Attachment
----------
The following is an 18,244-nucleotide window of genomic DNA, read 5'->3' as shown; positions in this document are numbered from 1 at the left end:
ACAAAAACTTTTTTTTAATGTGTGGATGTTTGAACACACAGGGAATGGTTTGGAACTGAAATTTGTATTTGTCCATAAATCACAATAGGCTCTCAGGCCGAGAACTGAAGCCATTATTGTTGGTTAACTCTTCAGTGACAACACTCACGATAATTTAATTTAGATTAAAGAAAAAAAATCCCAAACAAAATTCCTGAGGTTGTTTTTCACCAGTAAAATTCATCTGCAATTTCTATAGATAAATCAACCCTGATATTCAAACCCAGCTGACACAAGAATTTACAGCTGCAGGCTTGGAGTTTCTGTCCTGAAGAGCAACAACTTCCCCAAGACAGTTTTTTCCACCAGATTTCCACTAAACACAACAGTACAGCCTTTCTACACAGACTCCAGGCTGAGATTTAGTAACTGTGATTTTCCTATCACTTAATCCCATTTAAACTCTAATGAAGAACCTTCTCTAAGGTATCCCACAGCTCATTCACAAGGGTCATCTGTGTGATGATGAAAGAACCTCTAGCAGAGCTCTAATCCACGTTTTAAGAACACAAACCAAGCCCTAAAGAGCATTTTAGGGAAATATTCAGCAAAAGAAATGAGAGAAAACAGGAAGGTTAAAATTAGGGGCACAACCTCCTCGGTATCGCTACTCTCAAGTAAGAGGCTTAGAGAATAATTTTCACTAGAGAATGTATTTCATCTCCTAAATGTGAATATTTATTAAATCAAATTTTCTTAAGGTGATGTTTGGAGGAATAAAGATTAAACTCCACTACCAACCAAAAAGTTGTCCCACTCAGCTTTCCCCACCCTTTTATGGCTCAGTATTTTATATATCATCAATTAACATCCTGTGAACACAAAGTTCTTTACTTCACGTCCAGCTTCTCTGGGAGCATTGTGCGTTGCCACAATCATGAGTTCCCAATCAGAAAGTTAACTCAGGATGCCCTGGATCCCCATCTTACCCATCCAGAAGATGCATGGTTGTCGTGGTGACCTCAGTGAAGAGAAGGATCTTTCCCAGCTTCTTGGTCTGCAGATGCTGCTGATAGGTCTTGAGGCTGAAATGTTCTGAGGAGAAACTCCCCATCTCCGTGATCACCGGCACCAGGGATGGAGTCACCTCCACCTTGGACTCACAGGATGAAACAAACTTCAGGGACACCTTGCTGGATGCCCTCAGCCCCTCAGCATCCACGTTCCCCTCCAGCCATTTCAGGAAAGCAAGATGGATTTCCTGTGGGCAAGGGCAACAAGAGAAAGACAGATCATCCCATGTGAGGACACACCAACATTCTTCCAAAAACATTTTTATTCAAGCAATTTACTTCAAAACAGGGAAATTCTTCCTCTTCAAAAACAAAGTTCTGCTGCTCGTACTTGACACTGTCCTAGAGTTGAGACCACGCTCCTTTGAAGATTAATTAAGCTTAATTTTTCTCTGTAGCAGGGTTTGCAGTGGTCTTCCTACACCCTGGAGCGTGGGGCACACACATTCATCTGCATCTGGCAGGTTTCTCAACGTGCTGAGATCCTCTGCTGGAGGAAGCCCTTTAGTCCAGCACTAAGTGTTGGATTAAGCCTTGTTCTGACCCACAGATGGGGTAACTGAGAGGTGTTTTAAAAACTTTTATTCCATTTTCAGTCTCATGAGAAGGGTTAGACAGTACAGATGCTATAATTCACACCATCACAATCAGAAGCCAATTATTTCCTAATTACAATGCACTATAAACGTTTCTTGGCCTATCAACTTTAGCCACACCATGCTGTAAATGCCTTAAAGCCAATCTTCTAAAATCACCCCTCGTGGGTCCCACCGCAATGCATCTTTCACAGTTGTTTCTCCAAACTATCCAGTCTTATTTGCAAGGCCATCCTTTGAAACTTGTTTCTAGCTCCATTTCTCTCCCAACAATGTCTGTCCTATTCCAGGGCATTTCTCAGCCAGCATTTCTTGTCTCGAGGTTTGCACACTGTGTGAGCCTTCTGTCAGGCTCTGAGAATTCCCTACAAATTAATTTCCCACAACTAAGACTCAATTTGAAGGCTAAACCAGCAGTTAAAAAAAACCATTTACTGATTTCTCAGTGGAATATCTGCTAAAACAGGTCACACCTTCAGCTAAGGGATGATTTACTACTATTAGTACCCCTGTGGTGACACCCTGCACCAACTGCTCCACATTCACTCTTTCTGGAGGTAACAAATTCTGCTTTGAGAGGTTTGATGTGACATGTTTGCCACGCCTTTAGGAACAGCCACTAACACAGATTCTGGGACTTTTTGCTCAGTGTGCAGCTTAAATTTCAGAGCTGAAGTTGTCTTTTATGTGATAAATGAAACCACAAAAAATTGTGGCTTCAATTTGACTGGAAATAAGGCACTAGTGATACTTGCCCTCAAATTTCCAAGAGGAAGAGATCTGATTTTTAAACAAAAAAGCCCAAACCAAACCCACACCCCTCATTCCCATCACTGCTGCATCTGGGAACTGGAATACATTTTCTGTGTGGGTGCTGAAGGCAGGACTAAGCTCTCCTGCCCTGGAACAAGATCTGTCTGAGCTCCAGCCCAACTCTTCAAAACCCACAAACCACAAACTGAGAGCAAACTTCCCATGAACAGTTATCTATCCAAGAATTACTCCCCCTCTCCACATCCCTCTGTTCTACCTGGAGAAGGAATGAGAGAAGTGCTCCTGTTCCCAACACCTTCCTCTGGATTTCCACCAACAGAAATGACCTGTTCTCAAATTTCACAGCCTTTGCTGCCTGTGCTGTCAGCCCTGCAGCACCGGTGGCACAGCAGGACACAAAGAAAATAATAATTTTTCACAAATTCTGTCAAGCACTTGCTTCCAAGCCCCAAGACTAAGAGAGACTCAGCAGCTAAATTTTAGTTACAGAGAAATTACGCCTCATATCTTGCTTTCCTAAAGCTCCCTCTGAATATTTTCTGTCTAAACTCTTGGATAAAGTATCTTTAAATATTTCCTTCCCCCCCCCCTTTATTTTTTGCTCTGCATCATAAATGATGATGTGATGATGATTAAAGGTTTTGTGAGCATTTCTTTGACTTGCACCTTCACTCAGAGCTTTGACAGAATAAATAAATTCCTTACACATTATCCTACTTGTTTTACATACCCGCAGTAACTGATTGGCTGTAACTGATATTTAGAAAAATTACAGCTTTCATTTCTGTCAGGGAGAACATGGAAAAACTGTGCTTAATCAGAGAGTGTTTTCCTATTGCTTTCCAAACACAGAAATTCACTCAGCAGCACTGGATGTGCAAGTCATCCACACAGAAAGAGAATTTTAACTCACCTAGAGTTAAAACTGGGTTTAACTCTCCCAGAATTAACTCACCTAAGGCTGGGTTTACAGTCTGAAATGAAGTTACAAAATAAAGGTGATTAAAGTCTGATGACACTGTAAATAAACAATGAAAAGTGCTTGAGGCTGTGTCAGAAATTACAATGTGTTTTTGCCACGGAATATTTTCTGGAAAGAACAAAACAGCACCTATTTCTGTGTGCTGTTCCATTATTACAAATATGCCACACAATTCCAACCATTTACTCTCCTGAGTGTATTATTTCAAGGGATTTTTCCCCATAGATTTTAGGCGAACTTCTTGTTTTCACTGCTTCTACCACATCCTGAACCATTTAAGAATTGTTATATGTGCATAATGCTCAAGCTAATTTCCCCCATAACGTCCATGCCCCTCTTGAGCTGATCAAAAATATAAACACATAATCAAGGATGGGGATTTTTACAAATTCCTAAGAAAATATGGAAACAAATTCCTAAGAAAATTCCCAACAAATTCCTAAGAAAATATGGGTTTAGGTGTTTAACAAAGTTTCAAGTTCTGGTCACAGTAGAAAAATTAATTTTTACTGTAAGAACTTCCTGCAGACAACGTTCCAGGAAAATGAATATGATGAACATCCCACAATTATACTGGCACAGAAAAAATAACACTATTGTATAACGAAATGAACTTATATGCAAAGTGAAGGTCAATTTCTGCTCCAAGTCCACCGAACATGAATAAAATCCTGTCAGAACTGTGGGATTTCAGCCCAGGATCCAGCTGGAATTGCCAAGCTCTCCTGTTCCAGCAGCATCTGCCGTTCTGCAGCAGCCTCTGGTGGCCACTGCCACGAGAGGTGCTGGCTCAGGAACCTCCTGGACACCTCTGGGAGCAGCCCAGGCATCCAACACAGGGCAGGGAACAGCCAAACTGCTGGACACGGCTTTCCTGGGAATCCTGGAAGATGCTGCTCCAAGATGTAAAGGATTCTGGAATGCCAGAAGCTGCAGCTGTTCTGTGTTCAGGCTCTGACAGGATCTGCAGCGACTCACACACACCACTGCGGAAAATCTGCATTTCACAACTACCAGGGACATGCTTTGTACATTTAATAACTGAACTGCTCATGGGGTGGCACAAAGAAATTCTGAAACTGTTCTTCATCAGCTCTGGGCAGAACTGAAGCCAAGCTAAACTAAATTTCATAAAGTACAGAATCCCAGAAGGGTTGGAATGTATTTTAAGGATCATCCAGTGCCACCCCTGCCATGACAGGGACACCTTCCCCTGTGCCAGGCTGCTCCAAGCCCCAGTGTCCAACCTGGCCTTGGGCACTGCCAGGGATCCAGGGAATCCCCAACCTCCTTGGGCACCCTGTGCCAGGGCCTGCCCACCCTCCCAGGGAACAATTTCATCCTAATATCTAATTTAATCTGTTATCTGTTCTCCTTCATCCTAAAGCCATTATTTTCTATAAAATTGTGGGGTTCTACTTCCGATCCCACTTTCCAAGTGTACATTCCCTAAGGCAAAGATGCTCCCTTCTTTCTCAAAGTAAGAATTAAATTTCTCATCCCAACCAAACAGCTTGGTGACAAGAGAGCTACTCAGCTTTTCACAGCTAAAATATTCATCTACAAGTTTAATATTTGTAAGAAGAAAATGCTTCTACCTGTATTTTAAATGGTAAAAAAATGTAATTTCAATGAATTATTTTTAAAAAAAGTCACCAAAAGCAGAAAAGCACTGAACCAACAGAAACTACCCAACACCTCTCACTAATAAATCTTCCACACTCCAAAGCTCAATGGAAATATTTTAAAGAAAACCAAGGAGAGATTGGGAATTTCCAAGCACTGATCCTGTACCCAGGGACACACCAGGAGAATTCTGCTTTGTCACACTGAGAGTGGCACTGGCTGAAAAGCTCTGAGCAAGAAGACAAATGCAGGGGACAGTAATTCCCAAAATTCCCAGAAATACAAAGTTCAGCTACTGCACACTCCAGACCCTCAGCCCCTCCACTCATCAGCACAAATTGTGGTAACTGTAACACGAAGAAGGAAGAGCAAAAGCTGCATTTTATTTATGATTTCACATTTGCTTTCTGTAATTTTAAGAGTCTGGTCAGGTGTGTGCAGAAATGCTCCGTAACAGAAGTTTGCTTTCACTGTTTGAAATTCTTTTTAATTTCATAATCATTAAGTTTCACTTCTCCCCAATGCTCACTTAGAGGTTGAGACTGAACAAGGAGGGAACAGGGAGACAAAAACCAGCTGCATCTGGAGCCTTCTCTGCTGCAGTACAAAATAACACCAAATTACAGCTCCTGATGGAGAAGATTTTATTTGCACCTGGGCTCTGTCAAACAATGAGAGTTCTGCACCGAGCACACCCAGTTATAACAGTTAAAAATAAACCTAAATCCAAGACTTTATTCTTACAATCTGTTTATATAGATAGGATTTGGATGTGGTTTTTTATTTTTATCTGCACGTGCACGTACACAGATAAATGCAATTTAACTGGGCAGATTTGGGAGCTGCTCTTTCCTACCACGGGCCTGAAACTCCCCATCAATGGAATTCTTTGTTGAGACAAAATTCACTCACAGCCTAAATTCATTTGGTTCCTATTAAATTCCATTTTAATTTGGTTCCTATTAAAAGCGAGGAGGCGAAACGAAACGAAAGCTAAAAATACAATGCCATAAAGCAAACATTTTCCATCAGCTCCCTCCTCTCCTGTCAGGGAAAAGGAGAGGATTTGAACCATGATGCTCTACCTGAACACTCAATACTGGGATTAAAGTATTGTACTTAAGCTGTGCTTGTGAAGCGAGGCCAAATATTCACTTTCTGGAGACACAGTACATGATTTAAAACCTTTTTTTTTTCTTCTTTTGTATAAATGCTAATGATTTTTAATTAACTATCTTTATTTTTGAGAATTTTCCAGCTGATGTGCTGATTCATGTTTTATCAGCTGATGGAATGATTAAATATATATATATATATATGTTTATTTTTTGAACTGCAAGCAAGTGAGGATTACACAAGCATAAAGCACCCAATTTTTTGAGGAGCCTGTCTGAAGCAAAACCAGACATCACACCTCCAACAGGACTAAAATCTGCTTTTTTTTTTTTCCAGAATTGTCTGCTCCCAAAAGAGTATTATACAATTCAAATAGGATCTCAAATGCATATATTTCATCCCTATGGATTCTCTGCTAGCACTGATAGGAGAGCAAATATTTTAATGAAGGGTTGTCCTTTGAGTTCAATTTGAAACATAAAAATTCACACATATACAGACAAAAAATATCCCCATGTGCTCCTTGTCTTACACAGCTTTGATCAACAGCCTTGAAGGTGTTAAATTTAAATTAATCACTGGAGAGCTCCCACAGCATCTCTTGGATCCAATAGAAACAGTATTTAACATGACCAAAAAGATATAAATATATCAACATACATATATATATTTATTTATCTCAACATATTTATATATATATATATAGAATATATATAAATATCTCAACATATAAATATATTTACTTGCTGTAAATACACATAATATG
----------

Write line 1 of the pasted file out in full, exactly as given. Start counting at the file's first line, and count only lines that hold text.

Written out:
The following is an 18,244-nucleotide window of genomic DNA, read 5'->3' as shown; positions in this document are numbered from 1 at the left end: